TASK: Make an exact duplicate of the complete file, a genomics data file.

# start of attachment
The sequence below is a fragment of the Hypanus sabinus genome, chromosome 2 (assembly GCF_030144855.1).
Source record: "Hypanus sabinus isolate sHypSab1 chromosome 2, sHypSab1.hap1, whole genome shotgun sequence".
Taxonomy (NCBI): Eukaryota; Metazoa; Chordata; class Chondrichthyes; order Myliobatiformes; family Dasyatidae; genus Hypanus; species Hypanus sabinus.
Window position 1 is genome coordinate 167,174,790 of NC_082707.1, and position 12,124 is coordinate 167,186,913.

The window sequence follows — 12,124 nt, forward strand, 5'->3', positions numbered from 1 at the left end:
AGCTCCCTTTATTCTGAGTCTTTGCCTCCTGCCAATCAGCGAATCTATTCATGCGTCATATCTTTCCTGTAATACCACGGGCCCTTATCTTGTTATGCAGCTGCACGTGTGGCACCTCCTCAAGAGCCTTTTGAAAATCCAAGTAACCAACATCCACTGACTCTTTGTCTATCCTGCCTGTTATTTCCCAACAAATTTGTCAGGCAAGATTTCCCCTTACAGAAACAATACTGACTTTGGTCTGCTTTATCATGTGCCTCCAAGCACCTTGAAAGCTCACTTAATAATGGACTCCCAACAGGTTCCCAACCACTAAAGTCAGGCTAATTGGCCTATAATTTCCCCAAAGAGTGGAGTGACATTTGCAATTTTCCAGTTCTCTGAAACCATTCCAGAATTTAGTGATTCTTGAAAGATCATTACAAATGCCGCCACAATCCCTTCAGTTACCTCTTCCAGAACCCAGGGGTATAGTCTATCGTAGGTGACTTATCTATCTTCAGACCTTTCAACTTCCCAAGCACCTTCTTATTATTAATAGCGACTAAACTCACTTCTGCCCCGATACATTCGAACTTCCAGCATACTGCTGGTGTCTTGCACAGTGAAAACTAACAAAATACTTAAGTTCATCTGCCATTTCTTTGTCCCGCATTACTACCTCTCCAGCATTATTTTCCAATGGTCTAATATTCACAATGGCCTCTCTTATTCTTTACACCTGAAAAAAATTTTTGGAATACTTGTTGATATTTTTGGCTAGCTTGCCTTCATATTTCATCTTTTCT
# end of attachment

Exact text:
The sequence below is a fragment of the Hypanus sabinus genome, chromosome 2 (assembly GCF_030144855.1).
Source record: "Hypanus sabinus isolate sHypSab1 chromosome 2, sHypSab1.hap1, whole genome shotgun sequence".
Taxonomy (NCBI): Eukaryota; Metazoa; Chordata; class Chondrichthyes; order Myliobatiformes; family Dasyatidae; genus Hypanus; species Hypanus sabinus.
Window position 1 is genome coordinate 167,174,790 of NC_082707.1, and position 12,124 is coordinate 167,186,913.

The window sequence follows — 12,124 nt, forward strand, 5'->3', positions numbered from 1 at the left end:
AGCTCCCTTTATTCTGAGTCTTTGCCTCCTGCCAATCAGCGAATCTATTCATGCGTCATATCTTTCCTGTAATACCACGGGCCCTTATCTTGTTATGCAGCTGCACGTGTGGCACCTCCTCAAGAGCCTTTTGAAAATCCAAGTAACCAACATCCACTGACTCTTTGTCTATCCTGCCTGTTATTTCCCAACAAATTTGTCAGGCAAGATTTCCCCTTACAGAAACAATACTGACTTTGGTCTGCTTTATCATGTGCCTCCAAGCACCTTGAAAGCTCACTTAATAATGGACTCCCAACAGGTTCCCAACCACTAAAGTCAGGCTAATTGGCCTATAATTTCCCCAAAGAGTGGAGTGACATTTGCAATTTTCCAGTTCTCTGAAACCATTCCAGAATTTAGTGATTCTTGAAAGATCATTACAAATGCCGCCACAATCCCTTCAGTTACCTCTTCCAGAACCCAGGGGTATAGTCTATCGTAGGTGACTTATCTATCTTCAGACCTTTCAACTTCCCAAGCACCTTCTTATTATTAATAGCGACTAAACTCACTTCTGCCCCGATACATTCGAACTTCCAGCATACTGCTGGTGTCTTGCACAGTGAAAACTAACAAAATACTTAAGTTCATCTGCCATTTCTTTGTCCCGCATTACTACCTCTCCAGCATTATTTTCCAATGGTCTAATATTCACAATGGCCTCTCTTATTCTTTACACCTGAAAAAAATTTTTGGAATACTTGTTGATATTTTTGGCTAGCTTGCCTTCATATTTCATCTTTTCT